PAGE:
And all the IMPBA hydro records are faster.  I believe they were all set with single prop setups.  Cats are a special case where twins are a natural.  Also the torque countering effects of an electric twin should help handling for two lap records.  However, outside of cats, are any two lap records held by twins?

 

Lohring Miller



#52 Jeffmaturo

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Posted 04 October 2018 - 12:03 PM

I think just by talking about this we are heading in the right direction. Doesn't sound like it will happen over night but I think brought to a vote we can tell exactly what a majority of members want. Either way, I will support the decision and move forward. Lohring, I honestly don't know about that but as you have said, twins do have an advantage. 



#53 T.S.Davis

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Posted 19 October 2018 - 11:51 AM

The spec classes still have the best dollar to giggles ratio of all of our classes in my opinion.   They were never intended to be a beginner class.  The intent was for it to be a place for everyone that wasn't necessarily dominated by someone's wallet.  A class for the new guy and the veteran to coexist in pieceful harmony.  (picture me typing with butterflies flitting about)

 

If you look at Mike's IMPBA recommendation for 4s spec motors you'll find very little hand wringing over it.  With the exception of the weight.  It may need to be shaved a tic.  260 grams maybe vs 265 grams?  We've raced the crap out of this for a couple seasons now.  Ran all kinds of variants too.  From the most expensive to the least.  Middle of the road cost motors are still the best option we've seen so far.  My brat kid killed everyone this season with the relatively inexpensive Proboat motor option in spec sport.  My point is, you can't buy wins with the Mike's suggested guide.  Not so far at least.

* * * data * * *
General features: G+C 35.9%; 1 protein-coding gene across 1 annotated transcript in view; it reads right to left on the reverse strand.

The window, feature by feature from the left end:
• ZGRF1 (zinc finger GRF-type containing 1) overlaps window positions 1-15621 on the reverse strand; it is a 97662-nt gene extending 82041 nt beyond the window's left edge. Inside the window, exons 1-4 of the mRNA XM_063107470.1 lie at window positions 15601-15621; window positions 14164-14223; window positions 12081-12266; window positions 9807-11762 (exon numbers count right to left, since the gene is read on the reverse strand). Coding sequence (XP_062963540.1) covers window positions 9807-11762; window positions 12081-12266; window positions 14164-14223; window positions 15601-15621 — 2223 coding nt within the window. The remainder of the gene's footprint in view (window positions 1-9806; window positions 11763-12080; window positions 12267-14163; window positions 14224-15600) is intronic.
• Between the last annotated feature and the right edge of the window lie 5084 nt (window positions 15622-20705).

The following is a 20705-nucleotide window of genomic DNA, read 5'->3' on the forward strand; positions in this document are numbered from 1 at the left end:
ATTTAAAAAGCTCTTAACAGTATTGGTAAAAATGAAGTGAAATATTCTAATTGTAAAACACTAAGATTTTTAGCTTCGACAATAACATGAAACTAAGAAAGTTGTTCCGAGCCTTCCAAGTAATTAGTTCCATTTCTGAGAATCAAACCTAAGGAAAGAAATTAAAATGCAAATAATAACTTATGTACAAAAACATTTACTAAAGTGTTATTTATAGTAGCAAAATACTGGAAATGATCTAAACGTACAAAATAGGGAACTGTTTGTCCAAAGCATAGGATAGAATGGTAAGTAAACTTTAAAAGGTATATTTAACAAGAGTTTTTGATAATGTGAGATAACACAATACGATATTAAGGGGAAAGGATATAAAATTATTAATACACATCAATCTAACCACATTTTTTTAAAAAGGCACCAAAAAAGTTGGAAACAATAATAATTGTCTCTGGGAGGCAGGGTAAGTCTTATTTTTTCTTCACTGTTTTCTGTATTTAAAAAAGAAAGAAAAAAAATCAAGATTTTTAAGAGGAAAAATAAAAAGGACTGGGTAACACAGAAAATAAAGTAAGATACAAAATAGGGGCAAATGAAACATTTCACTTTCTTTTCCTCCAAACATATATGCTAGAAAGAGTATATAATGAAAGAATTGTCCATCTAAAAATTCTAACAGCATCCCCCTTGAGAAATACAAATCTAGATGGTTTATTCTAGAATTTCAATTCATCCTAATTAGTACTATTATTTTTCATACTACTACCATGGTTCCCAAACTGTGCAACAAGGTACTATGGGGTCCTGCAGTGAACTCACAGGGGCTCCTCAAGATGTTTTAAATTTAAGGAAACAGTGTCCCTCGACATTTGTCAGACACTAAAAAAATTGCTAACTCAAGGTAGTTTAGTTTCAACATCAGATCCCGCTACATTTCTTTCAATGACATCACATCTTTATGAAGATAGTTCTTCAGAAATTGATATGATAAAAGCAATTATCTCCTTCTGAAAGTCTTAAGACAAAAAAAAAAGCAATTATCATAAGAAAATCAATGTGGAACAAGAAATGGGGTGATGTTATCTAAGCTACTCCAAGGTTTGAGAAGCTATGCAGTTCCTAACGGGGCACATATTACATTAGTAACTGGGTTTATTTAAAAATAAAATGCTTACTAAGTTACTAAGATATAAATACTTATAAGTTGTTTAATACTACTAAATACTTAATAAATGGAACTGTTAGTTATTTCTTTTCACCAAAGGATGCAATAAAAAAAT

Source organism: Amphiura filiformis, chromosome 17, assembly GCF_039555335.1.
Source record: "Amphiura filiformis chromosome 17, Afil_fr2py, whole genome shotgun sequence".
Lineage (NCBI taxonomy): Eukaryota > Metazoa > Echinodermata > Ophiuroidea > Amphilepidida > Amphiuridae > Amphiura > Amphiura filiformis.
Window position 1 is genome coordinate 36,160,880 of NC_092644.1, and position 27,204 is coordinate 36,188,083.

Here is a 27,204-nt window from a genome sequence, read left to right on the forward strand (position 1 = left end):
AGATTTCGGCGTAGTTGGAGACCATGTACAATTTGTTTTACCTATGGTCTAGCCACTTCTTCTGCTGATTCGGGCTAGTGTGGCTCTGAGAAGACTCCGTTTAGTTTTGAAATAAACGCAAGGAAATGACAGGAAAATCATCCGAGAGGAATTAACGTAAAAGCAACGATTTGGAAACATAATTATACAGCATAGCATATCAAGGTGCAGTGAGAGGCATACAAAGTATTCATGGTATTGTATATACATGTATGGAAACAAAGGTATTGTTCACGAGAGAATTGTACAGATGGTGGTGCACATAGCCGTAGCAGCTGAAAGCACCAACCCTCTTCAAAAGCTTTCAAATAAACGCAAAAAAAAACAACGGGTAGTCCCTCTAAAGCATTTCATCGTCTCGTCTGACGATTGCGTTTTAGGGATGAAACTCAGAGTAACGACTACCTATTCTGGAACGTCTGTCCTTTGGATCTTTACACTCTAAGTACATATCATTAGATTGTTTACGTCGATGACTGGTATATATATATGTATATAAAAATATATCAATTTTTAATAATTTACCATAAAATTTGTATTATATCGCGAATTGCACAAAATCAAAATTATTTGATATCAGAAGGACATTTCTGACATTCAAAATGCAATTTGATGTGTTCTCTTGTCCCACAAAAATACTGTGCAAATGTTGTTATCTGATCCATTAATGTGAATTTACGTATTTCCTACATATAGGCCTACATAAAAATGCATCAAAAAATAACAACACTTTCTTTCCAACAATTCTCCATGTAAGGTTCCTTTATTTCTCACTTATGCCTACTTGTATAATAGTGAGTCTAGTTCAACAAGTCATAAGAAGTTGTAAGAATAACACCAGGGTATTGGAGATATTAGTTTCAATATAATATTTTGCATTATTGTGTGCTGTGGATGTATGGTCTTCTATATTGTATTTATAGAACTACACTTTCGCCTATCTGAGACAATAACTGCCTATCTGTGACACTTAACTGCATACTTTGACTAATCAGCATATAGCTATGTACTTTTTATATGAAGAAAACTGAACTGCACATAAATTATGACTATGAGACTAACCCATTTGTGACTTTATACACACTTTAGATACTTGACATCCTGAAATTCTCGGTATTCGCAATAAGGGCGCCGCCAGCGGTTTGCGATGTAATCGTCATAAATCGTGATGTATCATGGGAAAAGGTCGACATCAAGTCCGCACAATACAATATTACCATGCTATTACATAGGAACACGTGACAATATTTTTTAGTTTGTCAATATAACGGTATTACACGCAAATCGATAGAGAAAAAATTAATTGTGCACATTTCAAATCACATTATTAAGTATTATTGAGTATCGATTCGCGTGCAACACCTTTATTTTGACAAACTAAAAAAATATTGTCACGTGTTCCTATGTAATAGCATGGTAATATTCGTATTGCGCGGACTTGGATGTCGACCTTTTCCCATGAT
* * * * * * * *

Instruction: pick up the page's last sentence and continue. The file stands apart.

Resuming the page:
I really think it could be a rule but getting the BOD to agree to it is a tall task.  Primarily because some have been such complete jack holes while we prove the concept.  The perception is that it's too controversial and no matter what someone will be crying.  I think this latest rendition that Mike has outlined is so close to correct that it should/could/would put it to rest for quite some time.

 

The twins thing you have to see to appreciate.  A single cat no matter who set it up is absolutely not in the same league as a well set up twin cat.  SAW or oval.  Sorry, it isn't.  Watched PAGS and Baffer run with Larry at the CanAm.  PAGS has won so many national championships in Q cat that he probably has more wins than anyone since LiPo were added to the rule book.  Baffers boat is a direct copy.  So two of the best cats in the country. Larry's twin boat will leave them for dead.  He's got multiple stable mph on them.  That's not to say Larry can put it on the pins but put that boat in the hands of someone that can and then what?  Hosed. 

 

I don't have a solve for that either but don't kid yerselves, a single and a twin Q cat have no business competing with each other.  As it sits today, if you're going to race Q cat in the north you better be building a twin.  PAGS is working on one right now.  One of our locals is too.

 

Not sure on the mono twins.  They don't work as well.  We saw a twin Q mono in Flint for the trial.  The problem appeared to be (to me at least) that the props lift the boat up and out of the water quite a bit.  So almost no keel in the water. Just the rudder.  Especially at 75mph+.  If a wisp of wind or a lateral wave tilts the boat even a few degrees you end up with one prop in the water and no keel in the water.  Shawn finally killed his boat this way.  Came off in the mid 70's



#54 Terry Keeley

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Posted 20 October 2018 - 02:44 PM

The spec classes still have the best dollar to giggles ratio of all of our classes in my opinion.   They were never intended to be a beginner class.  The intent was for it to be a place for everyone that wasn't necessarily dominated by someone's wallet.  A class for the new guy and the veteran to coexist in pieceful harmony.  (picture me typing with butterflies flitting about)

 

If you look at Mike's IMPBA recommendation for 4s spec motors you'll find very little hand wringing over it.  With the exception of the weight.  It may need to be shaved a tic.  260 grams maybe vs 265 grams?  We've raced the crap out of this for a couple seasons now.  Ran all kinds of variants too.  From the most expensive to the least.  Middle of the road cost motors are still the best option we've seen so far.  My brat kid killed everyone this season with the relatively inexpensive Proboat motor option in spec sport.  My point is, you can't buy wins with the Mike's suggested guide.  Not so far at least.